A score of articles appeared in The Courier-Journal, from October 27, 1927 to December 11, 1928, documenting the construction of the Club’s current home, which occurred under the leadership of Club President Owsley Brown. Designed to be “one of the finest club buildings in the country” and “entirely fireproof throughout,” the one-million dollar project commenced in 1927. Nevin, who would serve as the Club’s President in 1939-1941, “met with the directors and helped plan the building,” and he emphasized to a newspaper reporter “that the very best material and equipment will go into the structure.” Built by local contractor Wortham Construction, this “work of genius” was “almost in its entirety the product of Louisville craftsmanship,” and it was a sign of Louisville’s growth and prosperity, according to the newspaper.
On Monday, Dec. 10, 1928, the new clubhouse was unveiled. The newspaper noted that members would feel at home coming up the front steps and terrace, which were features reproduced from the original clubhouse. The “simplicity of the doorway is an added delight.” The entry and lobby, with its black and white marble floor, are a “meticulous reproduction of parts of the American wing in the Metropolitan Museum.” “Finished in natural walnut,” the library was then and still is “carpeted with . . . warmth-giving red.” The Billiard Room is also of “natural walnut” and, with the Grill Room, has a teak wood floor. The latter room contains “pillars” and pilasters made of black Belgian marble. Nevin later told John Johnson that the first floor generally followed the same floor plan as the original clubhousejust on a much larger scale.
The Courier-Journal also reported that members would find the main staircase “puzzlingly familiar,” as it was a reproduction of the one in the original clubhouse. Off the “commodious hall,” in the Main Dining Room, are chandeliers that are “faithful reproductions of those in the Treasury House, York, England.” The second floor’s private dining rooms were, “according to their creators,” the “finest” set of such rooms in America. The walls of both the Independence and Hindustan Rooms are decorated with “Zuber paper, hand blocked, an import from Alsace-Lorraine.” All of the early American reproduction furniture in these rooms was made of cherry or mahogany. On the third floor is the “Georgian ballroom” with its crystal chandeliers and oak floor. Interestingly, the newspaper noted that the athletic area contained two handballrather than squashcourts. All totaled, the current clubhouse has 78,346 square feet under roof including 58,760 square feet of finished space. With foundational walls over six feet thick, the building was designed to be able to support at least two additional stories.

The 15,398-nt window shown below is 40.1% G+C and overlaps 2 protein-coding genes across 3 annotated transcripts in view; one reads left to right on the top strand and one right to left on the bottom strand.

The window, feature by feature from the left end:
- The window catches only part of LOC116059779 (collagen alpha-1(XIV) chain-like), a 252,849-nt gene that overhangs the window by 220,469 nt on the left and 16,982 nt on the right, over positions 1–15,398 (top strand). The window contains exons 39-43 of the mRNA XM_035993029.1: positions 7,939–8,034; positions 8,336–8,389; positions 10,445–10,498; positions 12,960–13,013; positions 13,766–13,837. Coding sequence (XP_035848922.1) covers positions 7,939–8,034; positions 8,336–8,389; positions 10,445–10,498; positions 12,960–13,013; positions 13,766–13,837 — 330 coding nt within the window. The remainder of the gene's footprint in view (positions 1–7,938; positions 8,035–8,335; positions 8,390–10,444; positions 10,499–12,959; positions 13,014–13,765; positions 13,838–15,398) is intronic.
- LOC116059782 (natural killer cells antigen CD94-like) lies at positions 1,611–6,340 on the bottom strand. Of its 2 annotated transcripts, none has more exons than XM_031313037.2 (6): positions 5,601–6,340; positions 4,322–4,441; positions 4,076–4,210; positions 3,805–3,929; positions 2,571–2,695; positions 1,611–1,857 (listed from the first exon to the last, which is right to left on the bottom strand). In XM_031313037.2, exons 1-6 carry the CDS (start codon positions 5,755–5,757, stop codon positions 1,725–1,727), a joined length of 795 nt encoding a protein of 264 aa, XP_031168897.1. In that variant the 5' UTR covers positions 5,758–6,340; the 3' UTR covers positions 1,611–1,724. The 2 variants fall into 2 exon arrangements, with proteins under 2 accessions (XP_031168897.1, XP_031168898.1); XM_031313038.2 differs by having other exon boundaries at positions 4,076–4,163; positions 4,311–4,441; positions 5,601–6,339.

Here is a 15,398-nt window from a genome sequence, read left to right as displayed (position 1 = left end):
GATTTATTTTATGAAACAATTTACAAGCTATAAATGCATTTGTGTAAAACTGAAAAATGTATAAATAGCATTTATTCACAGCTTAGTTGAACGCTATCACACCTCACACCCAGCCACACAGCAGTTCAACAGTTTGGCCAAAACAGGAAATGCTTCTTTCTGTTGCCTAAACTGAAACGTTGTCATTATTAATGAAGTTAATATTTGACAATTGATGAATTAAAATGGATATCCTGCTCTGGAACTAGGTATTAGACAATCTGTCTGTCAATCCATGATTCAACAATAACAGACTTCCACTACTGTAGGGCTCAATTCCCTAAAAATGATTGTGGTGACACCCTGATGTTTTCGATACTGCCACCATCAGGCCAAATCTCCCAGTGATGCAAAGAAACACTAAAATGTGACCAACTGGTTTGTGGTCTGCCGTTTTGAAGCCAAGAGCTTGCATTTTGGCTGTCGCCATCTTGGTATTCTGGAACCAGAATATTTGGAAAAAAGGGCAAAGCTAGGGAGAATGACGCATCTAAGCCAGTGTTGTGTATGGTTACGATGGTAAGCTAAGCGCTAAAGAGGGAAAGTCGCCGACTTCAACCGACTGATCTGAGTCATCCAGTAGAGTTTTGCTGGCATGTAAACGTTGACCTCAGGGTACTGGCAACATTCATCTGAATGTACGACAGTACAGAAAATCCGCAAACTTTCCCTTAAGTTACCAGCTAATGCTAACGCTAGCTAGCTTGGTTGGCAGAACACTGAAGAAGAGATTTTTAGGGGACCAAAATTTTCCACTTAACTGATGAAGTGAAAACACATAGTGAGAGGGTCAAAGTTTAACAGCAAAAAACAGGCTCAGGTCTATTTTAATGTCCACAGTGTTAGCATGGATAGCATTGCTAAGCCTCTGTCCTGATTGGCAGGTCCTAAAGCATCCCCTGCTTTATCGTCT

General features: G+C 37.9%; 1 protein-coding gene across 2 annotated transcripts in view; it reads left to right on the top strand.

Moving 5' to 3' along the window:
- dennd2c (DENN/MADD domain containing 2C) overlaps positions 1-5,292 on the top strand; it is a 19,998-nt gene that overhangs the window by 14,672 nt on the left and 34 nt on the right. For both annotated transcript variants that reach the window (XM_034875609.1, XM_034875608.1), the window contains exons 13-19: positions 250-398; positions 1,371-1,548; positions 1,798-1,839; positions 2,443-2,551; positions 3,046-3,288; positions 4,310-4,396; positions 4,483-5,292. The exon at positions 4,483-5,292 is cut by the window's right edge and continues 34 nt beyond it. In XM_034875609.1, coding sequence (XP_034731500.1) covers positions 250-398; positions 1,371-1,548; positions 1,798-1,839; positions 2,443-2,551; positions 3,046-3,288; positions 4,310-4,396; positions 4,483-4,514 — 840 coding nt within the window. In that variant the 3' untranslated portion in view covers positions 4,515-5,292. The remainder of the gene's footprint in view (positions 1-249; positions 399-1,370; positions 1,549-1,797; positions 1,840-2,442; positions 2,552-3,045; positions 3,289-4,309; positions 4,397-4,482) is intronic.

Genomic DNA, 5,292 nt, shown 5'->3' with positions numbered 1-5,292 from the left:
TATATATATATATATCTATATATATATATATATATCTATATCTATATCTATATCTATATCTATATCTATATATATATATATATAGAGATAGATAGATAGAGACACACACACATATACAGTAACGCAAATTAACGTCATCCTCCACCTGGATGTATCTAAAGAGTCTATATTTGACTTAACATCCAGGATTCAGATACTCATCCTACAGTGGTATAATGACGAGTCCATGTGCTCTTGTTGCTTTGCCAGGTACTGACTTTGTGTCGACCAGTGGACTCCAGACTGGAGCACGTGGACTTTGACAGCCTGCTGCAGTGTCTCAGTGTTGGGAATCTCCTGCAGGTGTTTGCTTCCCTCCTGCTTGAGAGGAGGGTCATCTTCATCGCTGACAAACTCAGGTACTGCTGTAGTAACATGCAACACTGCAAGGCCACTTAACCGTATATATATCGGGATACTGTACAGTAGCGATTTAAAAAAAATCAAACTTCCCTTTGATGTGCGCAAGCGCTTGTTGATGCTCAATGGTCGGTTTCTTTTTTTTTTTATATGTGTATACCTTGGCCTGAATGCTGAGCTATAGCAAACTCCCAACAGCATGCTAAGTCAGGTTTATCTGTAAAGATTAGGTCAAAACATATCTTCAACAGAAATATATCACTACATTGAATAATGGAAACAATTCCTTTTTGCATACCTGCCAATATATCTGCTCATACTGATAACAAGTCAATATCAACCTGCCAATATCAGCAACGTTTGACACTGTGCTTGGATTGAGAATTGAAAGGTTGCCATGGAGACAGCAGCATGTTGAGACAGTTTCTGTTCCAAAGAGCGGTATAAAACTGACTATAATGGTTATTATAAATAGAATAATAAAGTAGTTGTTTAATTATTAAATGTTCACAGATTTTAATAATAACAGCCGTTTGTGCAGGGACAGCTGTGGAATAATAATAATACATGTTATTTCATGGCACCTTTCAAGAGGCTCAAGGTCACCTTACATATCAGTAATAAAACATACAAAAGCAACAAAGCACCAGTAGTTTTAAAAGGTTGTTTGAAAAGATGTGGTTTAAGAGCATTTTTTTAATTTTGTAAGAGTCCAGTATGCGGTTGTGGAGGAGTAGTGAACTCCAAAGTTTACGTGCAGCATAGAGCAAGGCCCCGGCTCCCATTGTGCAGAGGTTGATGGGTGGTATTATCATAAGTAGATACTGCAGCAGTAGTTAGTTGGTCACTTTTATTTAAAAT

The clubhouse is still a remarkable structure in so many wayswhether measured architecturally, by size, or construc-tion. There is no club building in Kentucky that can rival its architectural splendor, and it can hold its own with the grand city club buildings in London and New York. In 2003, it was officially listed on the National Register of Historic Places. - Bill Carrell II
SOURCES: The Courier-Journal, Oct. 28, 1927, pp. 1-2; Nov. 29, 1927, pp. 1-2; Dec. 9, 1928,
pp. 1 & 10; and Dec. 11, 1928, pp. 1-2; Committee member John Johnson; Pendennis Club Facilities/Engineering Manger, Jack Kane